In the second set, the 23-time Grand Slam winner received a penalty from chair umpire Carlos Ramos when he thought she was communicating with her coach through hand signals.
Williams received a game penalty after smashing her racquet and called out Ramos on the court in a rare flash of anger.
“You owe me an apology. I have never cheated in my life! I have a daughter, and I stand for what’s right for her,” Williams told Ramos. “I don’t cheat to win. I’d rather lose.”
While Williams comforted her opponent after the crowd began to boo during the awards presentation ceremony, the star brought attention to the differences between acceptable language for male and female players in a press conference following the tournament.
“I’ve seen other men call other umpires several things. And I’m here fighting for women’s rights and for women’s equality,” she said.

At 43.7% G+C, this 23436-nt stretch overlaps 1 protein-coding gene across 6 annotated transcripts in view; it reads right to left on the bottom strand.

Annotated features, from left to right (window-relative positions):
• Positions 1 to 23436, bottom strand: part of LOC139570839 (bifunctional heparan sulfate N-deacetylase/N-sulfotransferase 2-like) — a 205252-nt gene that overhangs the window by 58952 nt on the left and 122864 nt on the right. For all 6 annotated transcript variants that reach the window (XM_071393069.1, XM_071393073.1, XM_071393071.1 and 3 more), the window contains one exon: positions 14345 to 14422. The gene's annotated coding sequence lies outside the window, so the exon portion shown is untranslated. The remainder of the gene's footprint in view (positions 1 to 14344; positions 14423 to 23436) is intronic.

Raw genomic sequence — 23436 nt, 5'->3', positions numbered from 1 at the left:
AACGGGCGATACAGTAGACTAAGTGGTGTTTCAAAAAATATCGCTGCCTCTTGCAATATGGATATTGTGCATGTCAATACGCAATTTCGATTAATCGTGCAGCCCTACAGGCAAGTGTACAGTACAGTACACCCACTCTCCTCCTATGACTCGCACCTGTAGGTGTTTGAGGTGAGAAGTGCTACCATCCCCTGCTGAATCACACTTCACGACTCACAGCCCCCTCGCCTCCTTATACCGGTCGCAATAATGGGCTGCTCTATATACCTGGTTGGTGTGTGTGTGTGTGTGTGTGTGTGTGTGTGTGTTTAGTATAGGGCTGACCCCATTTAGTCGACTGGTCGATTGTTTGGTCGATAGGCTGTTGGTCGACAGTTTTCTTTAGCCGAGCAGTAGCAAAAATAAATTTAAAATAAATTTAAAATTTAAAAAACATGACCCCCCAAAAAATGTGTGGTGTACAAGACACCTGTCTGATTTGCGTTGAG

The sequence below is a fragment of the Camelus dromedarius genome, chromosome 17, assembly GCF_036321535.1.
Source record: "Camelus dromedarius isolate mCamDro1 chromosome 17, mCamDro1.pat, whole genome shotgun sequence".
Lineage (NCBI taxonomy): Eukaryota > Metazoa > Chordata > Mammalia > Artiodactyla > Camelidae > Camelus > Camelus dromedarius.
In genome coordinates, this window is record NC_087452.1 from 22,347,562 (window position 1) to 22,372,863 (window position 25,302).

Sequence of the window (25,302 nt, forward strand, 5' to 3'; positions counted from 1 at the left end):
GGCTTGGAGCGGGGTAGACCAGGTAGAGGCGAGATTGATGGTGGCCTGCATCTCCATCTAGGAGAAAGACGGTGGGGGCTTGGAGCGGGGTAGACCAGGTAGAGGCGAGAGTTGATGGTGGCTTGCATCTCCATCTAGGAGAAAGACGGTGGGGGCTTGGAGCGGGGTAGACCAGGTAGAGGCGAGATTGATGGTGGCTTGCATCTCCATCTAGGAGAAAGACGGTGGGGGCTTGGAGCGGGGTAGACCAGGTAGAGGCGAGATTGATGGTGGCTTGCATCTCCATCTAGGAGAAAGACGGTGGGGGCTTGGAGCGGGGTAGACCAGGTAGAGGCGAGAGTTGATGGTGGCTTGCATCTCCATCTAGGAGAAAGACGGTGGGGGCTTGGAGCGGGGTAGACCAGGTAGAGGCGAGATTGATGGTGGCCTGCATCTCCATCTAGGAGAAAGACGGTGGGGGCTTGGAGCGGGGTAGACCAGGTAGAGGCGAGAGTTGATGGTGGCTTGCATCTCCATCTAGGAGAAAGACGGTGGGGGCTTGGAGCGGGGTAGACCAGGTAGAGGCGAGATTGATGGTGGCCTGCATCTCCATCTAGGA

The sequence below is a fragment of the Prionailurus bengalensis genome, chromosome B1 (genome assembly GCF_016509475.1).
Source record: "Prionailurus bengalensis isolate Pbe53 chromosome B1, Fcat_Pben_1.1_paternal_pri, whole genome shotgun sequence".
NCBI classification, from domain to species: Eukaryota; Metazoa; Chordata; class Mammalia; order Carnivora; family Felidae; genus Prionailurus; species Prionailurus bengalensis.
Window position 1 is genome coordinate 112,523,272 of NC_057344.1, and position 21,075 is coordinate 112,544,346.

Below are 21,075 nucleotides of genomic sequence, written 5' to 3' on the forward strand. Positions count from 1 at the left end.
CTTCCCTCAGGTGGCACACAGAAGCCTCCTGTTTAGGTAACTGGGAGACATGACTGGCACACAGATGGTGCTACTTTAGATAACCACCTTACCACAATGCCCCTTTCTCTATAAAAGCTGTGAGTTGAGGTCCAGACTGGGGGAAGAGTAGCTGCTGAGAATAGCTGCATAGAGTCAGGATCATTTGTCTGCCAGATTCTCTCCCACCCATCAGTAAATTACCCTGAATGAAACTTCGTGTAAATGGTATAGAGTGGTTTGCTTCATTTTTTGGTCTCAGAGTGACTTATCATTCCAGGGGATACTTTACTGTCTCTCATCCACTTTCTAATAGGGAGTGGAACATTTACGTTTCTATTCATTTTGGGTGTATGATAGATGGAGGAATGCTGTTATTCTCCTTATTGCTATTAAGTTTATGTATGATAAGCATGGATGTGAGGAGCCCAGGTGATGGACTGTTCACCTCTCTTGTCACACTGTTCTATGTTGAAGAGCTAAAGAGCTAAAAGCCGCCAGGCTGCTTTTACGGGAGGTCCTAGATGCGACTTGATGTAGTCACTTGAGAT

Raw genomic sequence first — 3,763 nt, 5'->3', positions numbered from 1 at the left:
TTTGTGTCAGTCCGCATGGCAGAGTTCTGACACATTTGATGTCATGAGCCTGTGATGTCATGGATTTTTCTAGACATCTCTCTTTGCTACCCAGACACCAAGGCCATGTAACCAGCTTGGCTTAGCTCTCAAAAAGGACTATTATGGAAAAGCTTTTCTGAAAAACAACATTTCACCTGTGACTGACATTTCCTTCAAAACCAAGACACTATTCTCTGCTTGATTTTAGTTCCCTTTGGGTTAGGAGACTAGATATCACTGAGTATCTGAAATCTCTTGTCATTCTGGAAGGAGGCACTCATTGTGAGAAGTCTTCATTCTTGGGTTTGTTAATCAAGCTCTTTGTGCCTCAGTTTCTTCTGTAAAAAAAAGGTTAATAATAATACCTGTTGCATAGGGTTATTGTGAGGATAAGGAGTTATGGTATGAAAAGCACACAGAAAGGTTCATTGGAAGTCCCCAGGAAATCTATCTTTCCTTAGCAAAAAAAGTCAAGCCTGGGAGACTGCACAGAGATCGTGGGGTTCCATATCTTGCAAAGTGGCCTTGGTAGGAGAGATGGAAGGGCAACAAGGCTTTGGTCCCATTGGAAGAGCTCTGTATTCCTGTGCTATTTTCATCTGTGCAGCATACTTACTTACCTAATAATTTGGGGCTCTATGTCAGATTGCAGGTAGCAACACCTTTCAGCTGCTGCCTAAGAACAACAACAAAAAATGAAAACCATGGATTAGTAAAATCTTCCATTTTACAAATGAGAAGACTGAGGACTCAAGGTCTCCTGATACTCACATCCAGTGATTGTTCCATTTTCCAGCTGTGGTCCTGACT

The 36-year-old has received support from the broader tennis community.
Former No. 1 Billie Jean King — who brought attention to inequalities in the tennis realm with her 1973 Battle of the Sexes match — tweeted her views on the matter.
“When a woman is emotional, she’s ‘hysterical’ and she’s penalized for it. When a man does the same, he’s ‘outspoken’ & and there are no repercussions. Thank you, @serenawilliams, for calling out this double standard,” she wrote.
The women’s final marks is the latest in a recent wave of criticism regarding gender inequities in the sport.
In an earlier U.S. Open round, Alizé Cornet was penalized for removing her shirt on the court after she realized it was on backward — something a male player would have been allowed to do.
And Williams found herself at the center of press coverage after the French Open changed its dress code policies, banning the Nike catsuit she wore at this year’s tournament to increase blood circulation in the wake of post-pregnancy health issues.
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